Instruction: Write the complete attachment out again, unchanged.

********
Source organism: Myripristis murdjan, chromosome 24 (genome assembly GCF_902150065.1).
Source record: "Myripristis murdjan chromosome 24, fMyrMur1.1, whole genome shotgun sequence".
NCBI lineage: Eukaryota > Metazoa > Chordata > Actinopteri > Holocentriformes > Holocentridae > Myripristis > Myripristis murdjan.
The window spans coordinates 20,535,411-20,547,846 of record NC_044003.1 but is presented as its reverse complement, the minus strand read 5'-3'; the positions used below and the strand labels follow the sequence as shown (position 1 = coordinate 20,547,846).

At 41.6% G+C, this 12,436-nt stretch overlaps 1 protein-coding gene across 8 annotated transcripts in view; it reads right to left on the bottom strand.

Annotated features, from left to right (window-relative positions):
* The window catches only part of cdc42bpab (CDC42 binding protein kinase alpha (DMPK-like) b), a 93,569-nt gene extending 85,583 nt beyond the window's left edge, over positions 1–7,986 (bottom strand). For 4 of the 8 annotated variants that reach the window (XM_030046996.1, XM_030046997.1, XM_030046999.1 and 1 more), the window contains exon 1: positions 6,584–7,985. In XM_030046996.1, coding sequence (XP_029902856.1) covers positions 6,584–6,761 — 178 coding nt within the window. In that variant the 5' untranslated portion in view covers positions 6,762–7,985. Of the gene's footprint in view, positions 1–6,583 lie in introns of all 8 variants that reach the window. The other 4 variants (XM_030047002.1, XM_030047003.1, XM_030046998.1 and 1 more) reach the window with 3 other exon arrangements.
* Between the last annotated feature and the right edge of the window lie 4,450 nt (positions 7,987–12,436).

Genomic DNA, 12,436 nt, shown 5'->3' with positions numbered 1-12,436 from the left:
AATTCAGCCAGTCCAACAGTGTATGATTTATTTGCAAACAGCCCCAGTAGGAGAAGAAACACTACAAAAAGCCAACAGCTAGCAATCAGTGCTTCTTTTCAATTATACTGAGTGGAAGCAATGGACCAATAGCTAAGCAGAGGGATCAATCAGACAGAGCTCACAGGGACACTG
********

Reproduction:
Source organism: Myripristis murdjan, chromosome 24 (genome assembly GCF_902150065.1).
Source record: "Myripristis murdjan chromosome 24, fMyrMur1.1, whole genome shotgun sequence".
NCBI lineage: Eukaryota > Metazoa > Chordata > Actinopteri > Holocentriformes > Holocentridae > Myripristis > Myripristis murdjan.
The window spans coordinates 20,535,411-20,547,846 of record NC_044003.1 but is presented as its reverse complement, the minus strand read 5'-3'; the positions used below and the strand labels follow the sequence as shown (position 1 = coordinate 20,547,846).

At 41.6% G+C, this 12,436-nt stretch overlaps 1 protein-coding gene across 8 annotated transcripts in view; it reads right to left on the bottom strand.

Annotated features, from left to right (window-relative positions):
* The window catches only part of cdc42bpab (CDC42 binding protein kinase alpha (DMPK-like) b), a 93,569-nt gene extending 85,583 nt beyond the window's left edge, over positions 1–7,986 (bottom strand). For 4 of the 8 annotated variants that reach the window (XM_030046996.1, XM_030046997.1, XM_030046999.1 and 1 more), the window contains exon 1: positions 6,584–7,985. In XM_030046996.1, coding sequence (XP_029902856.1) covers positions 6,584–6,761 — 178 coding nt within the window. In that variant the 5' untranslated portion in view covers positions 6,762–7,985. Of the gene's footprint in view, positions 1–6,583 lie in introns of all 8 variants that reach the window. The other 4 variants (XM_030047002.1, XM_030047003.1, XM_030046998.1 and 1 more) reach the window with 3 other exon arrangements.
* Between the last annotated feature and the right edge of the window lie 4,450 nt (positions 7,987–12,436).

Genomic DNA, 12,436 nt, shown 5'->3' with positions numbered 1-12,436 from the left:
AATTCAGCCAGTCCAACAGTGTATGATTTATTTGCAAACAGCCCCAGTAGGAGAAGAAACACTACAAAAAGCCAACAGCTAGCAATCAGTGCTTCTTTTCAATTATACTGAGTGGAAGCAATGGACCAATAGCTAAGCAGAGGGATCAATCAGACAGAGCTCACAGGGACACTG